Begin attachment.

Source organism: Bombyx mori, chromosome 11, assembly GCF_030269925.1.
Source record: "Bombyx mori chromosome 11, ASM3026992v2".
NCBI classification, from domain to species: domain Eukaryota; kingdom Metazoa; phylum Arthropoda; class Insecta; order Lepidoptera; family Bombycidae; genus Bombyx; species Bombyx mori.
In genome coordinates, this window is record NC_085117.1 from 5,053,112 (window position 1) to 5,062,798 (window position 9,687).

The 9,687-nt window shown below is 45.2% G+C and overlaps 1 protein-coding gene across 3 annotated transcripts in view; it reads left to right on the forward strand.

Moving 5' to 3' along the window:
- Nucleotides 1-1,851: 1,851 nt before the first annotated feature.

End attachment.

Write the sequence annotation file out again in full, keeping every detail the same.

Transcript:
Source organism: Bombyx mori, chromosome 11, assembly GCF_030269925.1.
Source record: "Bombyx mori chromosome 11, ASM3026992v2".
NCBI classification, from domain to species: domain Eukaryota; kingdom Metazoa; phylum Arthropoda; class Insecta; order Lepidoptera; family Bombycidae; genus Bombyx; species Bombyx mori.
In genome coordinates, this window is record NC_085117.1 from 5,053,112 (window position 1) to 5,062,798 (window position 9,687).

The 9,687-nt window shown below is 45.2% G+C and overlaps 1 protein-coding gene across 3 annotated transcripts in view; it reads left to right on the forward strand.

Moving 5' to 3' along the window:
- Nucleotides 1-1,851: 1,851 nt before the first annotated feature.